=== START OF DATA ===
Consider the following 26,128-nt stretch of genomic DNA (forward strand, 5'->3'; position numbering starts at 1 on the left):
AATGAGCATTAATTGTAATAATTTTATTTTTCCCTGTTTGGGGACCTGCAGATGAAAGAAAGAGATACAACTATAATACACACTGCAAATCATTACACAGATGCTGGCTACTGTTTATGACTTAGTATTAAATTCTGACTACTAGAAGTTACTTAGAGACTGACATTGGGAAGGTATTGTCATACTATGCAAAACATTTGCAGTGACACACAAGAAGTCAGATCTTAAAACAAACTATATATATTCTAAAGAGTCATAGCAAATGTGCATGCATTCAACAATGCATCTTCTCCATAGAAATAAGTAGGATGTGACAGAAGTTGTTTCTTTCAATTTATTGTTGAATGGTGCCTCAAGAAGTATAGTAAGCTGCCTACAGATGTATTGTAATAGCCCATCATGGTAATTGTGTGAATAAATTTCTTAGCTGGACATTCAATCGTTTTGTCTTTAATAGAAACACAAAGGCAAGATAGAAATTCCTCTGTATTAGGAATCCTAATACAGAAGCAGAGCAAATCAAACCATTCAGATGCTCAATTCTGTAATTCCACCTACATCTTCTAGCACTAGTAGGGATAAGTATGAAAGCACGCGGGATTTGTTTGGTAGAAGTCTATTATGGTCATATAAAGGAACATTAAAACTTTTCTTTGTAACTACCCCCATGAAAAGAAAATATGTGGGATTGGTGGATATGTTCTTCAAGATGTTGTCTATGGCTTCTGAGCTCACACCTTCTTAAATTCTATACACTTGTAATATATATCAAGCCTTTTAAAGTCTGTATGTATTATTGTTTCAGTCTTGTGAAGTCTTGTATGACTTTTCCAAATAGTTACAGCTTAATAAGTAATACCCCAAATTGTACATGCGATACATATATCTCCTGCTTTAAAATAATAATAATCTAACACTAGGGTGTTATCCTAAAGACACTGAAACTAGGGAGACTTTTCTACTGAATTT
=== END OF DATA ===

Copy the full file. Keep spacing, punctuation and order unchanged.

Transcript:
Consider the following 26,128-nt stretch of genomic DNA (forward strand, 5'->3'; position numbering starts at 1 on the left):
AATGAGCATTAATTGTAATAATTTTATTTTTCCCTGTTTGGGGACCTGCAGATGAAAGAAAGAGATACAACTATAATACACACTGCAAATCATTACACAGATGCTGGCTACTGTTTATGACTTAGTATTAAATTCTGACTACTAGAAGTTACTTAGAGACTGACATTGGGAAGGTATTGTCATACTATGCAAAACATTTGCAGTGACACACAAGAAGTCAGATCTTAAAACAAACTATATATATTCTAAAGAGTCATAGCAAATGTGCATGCATTCAACAATGCATCTTCTCCATAGAAATAAGTAGGATGTGACAGAAGTTGTTTCTTTCAATTTATTGTTGAATGGTGCCTCAAGAAGTATAGTAAGCTGCCTACAGATGTATTGTAATAGCCCATCATGGTAATTGTGTGAATAAATTTCTTAGCTGGACATTCAATCGTTTTGTCTTTAATAGAAACACAAAGGCAAGATAGAAATTCCTCTGTATTAGGAATCCTAATACAGAAGCAGAGCAAATCAAACCATTCAGATGCTCAATTCTGTAATTCCACCTACATCTTCTAGCACTAGTAGGGATAAGTATGAAAGCACGCGGGATTTGTTTGGTAGAAGTCTATTATGGTCATATAAAGGAACATTAAAACTTTTCTTTGTAACTACCCCCATGAAAAGAAAATATGTGGGATTGGTGGATATGTTCTTCAAGATGTTGTCTATGGCTTCTGAGCTCACACCTTCTTAAATTCTATACACTTGTAATATATATCAAGCCTTTTAAAGTCTGTATGTATTATTGTTTCAGTCTTGTGAAGTCTTGTATGACTTTTCCAAATAGTTACAGCTTAATAAGTAATACCCCAAATTGTACATGCGATACATATATCTCCTGCTTTAAAATAATAATAATCTAACACTAGGGTGTTATCCTAAAGACACTGAAACTAGGGAGACTTTTCTACTGAATTT